Background:Pneumonia remains one of the leading causes of childhood mortality and morbidity in developing countries. Studies showed that zinc supplementation can prevent pneumonia, but its therapeutic effectiveness has not been determined definitively.
Objectives:This study evaluated the effect of zinc supplementation as adjuvant treatment on children with severe pneumonia admitted to 17th Shahrivar Training Hospital in Rasht, Iran.
Methods:In this double-blind placebo-controlled clinical trial, 120 children aged two to 60 months hospitalized for pneumonia were randomly divided into 2 groups of size 60 each. The first group received zinc sulfate (20 mg daily for children twelve months of age or older and 10 mg daily for children younger than 12 months), and the second group received a placebo for seven days. All patients received standard antibiotic treatment for pneumonia. The children were daily evaluated, and recovery time for fever and tachypnea (as primary outcomes) and duration of hospitalization and mortality rate (as secondary outcomes) were compared between the two groups.
Results:The mean age of patients was 14.1 months ± 13.9. The youngest and oldest patients were aged 2 and 60 months, respectively. No significant difference in age and sex distribution was found between the two groups. The zinc receiving group experienced a considerably shorter time of fever (2.1 days vs. 2.84 days, P < 0.05) and tachypnea (1.75 days versus 2.1 days, P = 0.011). There was no significant difference in the duration of admission between the two groups (P = 0.728), and no cases of death occurred in either group.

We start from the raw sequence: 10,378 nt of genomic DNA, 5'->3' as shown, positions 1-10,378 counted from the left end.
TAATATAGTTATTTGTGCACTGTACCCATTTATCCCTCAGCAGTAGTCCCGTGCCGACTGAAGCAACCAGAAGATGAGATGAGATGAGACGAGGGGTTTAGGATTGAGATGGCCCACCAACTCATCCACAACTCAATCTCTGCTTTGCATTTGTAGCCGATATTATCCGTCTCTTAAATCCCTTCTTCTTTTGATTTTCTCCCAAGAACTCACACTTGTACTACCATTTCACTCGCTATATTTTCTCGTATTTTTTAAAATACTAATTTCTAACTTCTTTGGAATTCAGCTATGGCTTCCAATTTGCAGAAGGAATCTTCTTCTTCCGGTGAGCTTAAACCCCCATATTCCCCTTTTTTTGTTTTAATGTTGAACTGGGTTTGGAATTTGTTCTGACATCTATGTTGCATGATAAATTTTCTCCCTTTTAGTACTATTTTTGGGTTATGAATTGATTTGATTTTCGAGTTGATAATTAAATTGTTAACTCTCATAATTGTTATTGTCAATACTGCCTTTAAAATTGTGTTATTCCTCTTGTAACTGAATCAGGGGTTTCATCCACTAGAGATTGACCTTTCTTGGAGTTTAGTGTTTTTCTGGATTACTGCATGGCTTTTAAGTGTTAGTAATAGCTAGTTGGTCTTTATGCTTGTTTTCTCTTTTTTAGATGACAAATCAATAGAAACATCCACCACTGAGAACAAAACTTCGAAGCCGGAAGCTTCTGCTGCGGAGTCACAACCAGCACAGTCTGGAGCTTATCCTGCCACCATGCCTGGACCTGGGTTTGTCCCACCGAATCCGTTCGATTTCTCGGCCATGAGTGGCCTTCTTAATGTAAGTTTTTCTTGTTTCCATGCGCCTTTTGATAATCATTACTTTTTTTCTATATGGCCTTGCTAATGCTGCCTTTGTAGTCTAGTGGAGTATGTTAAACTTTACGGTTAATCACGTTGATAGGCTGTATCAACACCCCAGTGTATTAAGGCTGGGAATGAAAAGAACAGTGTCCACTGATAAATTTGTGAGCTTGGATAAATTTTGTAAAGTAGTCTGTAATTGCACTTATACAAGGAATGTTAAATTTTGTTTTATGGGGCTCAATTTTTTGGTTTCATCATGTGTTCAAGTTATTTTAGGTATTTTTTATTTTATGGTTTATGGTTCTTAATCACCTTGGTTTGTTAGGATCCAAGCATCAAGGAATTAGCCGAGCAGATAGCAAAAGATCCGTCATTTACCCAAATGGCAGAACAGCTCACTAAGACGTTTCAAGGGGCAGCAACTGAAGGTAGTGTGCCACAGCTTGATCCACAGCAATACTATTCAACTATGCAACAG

Conclusions:This study showed that adjuvant treatment with zinc in children aged 2 to 60 months with severe pneumonia accelerates recovery from pneumonia. Further studies are needed to investigate the effects of administering zinc as adjunctive therapy for pneumonia in other age groups.
Pneumonia that has been defined as the infection of lung parenchyma is the single leading cause of morbidity and mortality in children less than 5 years worldwide (1). Although community-acquired pneumonia is relatively uncommon in developed countries and most of the children with pneumonia, do not experience long-term pulmonary complications, but in developing countries, both mortality and morbidity of pneumonia are significantly high (2). Nearly 158 million cases of pneumonia occur worldwide that 124 million of them are in developing countries. Besides, it claims three million lives every year, who 29% of them are less than 5 years. The incidence of pneumonia is ten times higher in developing countries than in developed countries. Meanwhile, its mortality rate is nearly 2,000 times higher in developing countries (3).
Malnutrition, which continues to be a common problem in developing countries, exacerbates the symptoms of pneumonia, prolongs the disease duration, and increases mortality (4). In a previous study, we found a significant association between children’s vitamin D serum levels and developing pneumonia (5). Through strengthening the immune system to defend against infections, zinc has an important role in preventing pneumonia (6). However, zinc deficiency is common, especially in communities with low socioeconomic levels (4).